Golf's new horizons

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Sean Dudley
By Andrea Sartori

One only has to read the pages of Golf Course Architecture, with its regular announcements of new courses being built, to understand that golf development continues to grow at a rapid rate. Such growth is particularly evident in many of the world's new emerging economies such as the Middle East, China, Central and Eastern Europe and India where literally hundreds of new courses are in the planning, construction or pre-opening phase.

A major driver of this growth is, of course, greater levels of disposable income. In developing economies, this serves not only to grow the popularity of the game but also to increase demand for high-quality residential developments in which golf plays a complimentary role.

However, it is not solely economic growth and increased spending power that supports the expansion of the game and it is important for developers of new courses to appreciate the additional factors driving demand.

One key factor is the changing face of the travel and tourism industry. Recent trends in this sector include more frequent travel, lower air fares, greater accessibility of new booming destinations, the increasing popularity of sports and activity based holidays and increasing single and multi-generational family travel.

Such trends would appear to bode well for the golf travel industry. To explore the issue of tourism and its impact on the golf industry further, we interviewed 70 golf tour operators in the Europe, Middle East and African region. We first asked: What will characterise the change of the golf travel market in the next 15 years? The results show that an impressive 89 per cent of the tour operators surveyed expected either steady or spectacular growth in the golf travel market.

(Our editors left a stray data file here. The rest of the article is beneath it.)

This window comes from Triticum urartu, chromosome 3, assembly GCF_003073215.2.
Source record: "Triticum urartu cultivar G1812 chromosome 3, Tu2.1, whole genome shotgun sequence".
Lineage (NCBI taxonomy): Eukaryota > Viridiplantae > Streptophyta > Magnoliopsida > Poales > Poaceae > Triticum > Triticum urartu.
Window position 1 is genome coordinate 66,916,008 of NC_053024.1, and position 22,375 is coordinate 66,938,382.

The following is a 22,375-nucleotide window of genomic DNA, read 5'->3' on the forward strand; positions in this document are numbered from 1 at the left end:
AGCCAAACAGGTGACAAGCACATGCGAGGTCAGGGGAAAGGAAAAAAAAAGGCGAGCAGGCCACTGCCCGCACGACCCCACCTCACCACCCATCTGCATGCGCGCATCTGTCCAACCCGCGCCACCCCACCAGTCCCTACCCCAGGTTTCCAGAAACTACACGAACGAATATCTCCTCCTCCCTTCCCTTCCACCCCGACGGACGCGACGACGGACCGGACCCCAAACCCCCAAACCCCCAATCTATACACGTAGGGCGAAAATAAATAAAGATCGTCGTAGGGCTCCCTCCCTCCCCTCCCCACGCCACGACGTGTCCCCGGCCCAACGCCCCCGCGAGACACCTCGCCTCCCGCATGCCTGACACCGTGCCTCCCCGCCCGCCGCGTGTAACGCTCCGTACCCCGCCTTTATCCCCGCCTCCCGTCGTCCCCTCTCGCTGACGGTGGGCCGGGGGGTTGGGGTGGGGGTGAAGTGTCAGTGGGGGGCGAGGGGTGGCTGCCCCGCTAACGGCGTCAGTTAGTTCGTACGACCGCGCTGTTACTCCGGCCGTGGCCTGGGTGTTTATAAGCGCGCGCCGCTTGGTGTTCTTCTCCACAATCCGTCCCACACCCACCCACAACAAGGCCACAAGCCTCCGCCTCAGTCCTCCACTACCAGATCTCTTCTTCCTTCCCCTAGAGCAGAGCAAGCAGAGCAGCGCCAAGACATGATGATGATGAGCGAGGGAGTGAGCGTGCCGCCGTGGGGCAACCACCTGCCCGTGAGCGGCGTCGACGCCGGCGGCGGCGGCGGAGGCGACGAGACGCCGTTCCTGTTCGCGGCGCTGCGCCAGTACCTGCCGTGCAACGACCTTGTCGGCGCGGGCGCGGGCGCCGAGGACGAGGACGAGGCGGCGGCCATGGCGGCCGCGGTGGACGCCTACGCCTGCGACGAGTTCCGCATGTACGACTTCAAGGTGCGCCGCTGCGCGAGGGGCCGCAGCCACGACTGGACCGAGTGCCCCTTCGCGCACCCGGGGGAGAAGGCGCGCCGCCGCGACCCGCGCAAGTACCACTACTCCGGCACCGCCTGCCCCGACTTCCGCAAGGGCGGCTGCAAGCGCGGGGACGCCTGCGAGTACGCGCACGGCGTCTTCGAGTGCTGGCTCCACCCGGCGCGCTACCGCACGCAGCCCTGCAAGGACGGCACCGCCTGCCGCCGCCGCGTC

Specifically, 33 per cent expected growth to be spectacular, while 56 per cent said it would be steady. Nine per cent expected the market to stagnate, while two per cent voted for a steady decline.

We next asked how the market position of a selection of traditional golfing destinations might change in the next 15 years in light of the new emerging destinations? The most stable markets (see diagram) were seen to be Ireland, Scotland and England. Although growth is still expected in both Portugal and Spain they were also seen to be the most threatened by the emergence of new golf destinations.

In addition to the golf tour operators, we interviewed 50 golf course architects and asked both groups to judge the potential of certain countries/regions to become a significant golf tourism destination by 2020? The results showed that both architects and tour operators agreed that Dubai, South Africa and Turkey had the highest growth potential from a golf tourism perspective. It was also noteworthy that the Caribbean and Latin America were widely viewed to offer significant potential. Croatia and the Middle East (excluding Dubai) were judged the lowest potential growth destinations.

In summary, we can assume that the golf industry as a whole will benefit from the continued growth of the broader travel and tourism industry. However, the traditional golf markets of Europe and North America can expect increasing competition from the emerging golfing destinations, some of which offer high quality golfing experiences at affordable prices.

Such trends are of interest to the developer of individual golf courses, but the potential to attract a critical mass of golf tourists remains very much dependant on the quality and the location of the course in addition to the broader tourism offering of the region.

Before proceeding with detailed design and construction of the golf course it is critical that developers fully understand the characteristics of the market specific to their development.

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